For me personally, there are two things that make Bright Eyes special, and those things are so hugely evident across this record that I can safely say it lives up to all lofty expectations. The first one is an ability to shift chameleon-like in style from album to album in a way which gives each record a very different feel and sense of place, showing a refreshing lack of complacency with one style, whilst still remaining hugely distinct and instantly recognisable. Down In The Weeds… feels new, but stirring strings, signature off-key deliveries and perfectly pitched production is reassuring territory.
The other thing, and it’s the reason people feel such affinity with much of their music, is the lyrical ability to be personal while still being open to interpretation enough that people can bend it to their personal situations.
From fragile mental health (a painfully straightforward description of an underfed and despairing protagonist and references to Seroquel on singles Persona Non Grata and Forced Convalescence respectively) to bereavement (Stairwell Song and Tilt-A-Whirl both act see Oberst affectingly lament his late brother Matthew), these are the things that might be taken from a very personal perspective but are also things that most listeners will have experienced. Once again, they are acting as music’s most reliable mirrors.
There’s a lot of philosophy embedded in throughout Down In The Weeds, one that seeks to look inwards as much as it does to the wider world. The eternal metaphor of the Mariana Trench is looked into, Nietzsche is contemplated (“I read God is dead/I shed some tears for him/but I swear on his grave I’ll never do it again,” sings Oberst on the stirring, absorbing “Dance and Sing,”), sanskrit language comes into play.
Bright Eyes have often viewed the world with a kind of wonder, in locations from neon-lit New York to the self-discovery of Spiritualist camps, but here they take a more analytic take on the simple environment of home.
It is a mature world, too – rent is due, soup is made, chores are carried out. Their name once a shorthand for youthful angst, Bright Eyes have grown up with their fanbase, with former adolescent prodigy Oberst having turned forty earlier this year.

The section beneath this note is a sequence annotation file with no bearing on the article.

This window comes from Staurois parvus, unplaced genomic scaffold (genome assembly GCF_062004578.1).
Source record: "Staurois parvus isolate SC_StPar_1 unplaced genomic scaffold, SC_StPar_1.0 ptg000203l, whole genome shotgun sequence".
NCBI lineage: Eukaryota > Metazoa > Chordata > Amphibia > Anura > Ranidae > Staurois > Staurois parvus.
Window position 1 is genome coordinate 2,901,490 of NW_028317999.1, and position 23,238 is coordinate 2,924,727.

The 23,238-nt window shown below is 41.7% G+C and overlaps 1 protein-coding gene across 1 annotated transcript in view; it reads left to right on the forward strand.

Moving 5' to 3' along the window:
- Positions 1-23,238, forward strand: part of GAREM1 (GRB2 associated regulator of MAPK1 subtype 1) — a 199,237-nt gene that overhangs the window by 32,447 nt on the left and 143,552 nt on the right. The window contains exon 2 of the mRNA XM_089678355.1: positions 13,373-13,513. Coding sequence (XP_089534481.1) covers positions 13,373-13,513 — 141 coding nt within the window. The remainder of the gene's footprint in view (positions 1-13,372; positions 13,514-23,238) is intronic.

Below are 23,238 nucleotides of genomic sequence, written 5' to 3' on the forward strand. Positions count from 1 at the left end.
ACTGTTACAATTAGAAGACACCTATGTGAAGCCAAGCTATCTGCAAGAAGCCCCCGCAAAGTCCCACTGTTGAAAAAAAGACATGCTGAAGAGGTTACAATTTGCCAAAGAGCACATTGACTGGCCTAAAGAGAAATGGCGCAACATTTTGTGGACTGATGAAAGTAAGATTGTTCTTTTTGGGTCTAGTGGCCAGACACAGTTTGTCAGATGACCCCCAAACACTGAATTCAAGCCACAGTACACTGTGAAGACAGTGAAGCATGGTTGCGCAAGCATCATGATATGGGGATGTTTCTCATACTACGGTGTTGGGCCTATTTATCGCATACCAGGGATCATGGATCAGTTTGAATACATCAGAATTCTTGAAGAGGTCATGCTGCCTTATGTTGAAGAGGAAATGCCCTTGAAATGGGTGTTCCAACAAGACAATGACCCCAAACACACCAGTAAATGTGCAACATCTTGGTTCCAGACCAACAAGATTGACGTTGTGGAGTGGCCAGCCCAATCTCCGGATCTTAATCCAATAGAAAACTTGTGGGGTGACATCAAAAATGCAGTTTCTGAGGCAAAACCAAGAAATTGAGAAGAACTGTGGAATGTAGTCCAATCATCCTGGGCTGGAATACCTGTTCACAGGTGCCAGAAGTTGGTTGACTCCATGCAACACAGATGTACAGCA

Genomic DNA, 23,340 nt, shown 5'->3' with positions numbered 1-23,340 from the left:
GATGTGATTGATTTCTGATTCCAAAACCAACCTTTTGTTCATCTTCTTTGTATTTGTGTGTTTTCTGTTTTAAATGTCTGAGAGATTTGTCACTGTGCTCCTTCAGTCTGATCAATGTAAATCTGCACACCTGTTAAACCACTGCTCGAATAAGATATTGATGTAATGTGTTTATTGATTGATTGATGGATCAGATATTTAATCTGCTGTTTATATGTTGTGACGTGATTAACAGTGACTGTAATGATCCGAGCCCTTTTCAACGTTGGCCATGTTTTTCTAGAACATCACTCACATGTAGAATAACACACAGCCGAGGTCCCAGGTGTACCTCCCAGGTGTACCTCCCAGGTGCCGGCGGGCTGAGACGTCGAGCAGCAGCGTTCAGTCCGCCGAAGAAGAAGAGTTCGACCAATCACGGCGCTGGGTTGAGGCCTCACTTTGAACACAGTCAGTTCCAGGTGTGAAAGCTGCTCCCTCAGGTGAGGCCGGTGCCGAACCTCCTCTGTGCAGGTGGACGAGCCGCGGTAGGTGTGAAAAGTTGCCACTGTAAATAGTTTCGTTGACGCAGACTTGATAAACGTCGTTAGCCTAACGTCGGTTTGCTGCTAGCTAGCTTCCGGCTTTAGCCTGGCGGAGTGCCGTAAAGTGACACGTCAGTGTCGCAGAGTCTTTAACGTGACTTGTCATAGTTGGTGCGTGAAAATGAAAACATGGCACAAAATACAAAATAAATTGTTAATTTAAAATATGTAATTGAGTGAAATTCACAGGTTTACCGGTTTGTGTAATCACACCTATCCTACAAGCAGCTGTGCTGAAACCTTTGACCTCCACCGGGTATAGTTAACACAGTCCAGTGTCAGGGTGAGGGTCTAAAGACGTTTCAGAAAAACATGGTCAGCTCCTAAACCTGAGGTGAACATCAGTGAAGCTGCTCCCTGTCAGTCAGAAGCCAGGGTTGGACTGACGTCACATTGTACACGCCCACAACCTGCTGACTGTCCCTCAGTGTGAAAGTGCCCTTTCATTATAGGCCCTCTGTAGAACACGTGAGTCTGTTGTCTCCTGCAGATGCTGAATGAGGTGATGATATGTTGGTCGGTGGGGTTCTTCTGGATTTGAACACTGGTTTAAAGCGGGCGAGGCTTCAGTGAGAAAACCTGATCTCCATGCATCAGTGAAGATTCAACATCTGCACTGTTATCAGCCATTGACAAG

From a purely personal perspective, listening aged thirty-three and having spent the past few months teetering into the abyss of a relapse of my own history (alongside the realities of grown-up life), it feels as relatable as melancholy symbolism of “Fevers And Mirrors” did to me twenty years ago and first discovering Bright Eyes. But as personal as that sounds, it will be largely universal, in slightly altered ways.
There was much speculation about which Bright Eyes album Down In The Weeds…would sound like, and instinctively I would the orchestral arrangements and hints of studio noise, and particularly the lo-fi pull of the clattering spoken ending make me say it has the feel of a sequel to 2002’s “Lifted…”
But this is very much a new, 2020-appropriate, Bright Eyes record, setting the personal nuances amongst something huge and apocalyptic-starting at home, ending with a comet – in an almost prophetic manner. There is always a moment of trepidation upon hearing new material from anybody after a hiatus, and Down In The Weeds… quickly erases that uncertainty. It veers from the vulnerable to the expansive, is swirling, stirring, reflective and absorbing. In other words, it is Very Much A Bright Eyes Record. And we can not ask for more than that.
Down In The Weeds Where The World Once Was is released on Dead Oceans on August 21st. Find details on their website here
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All words by Amy Britton. Find more on her archive here and via Twitter here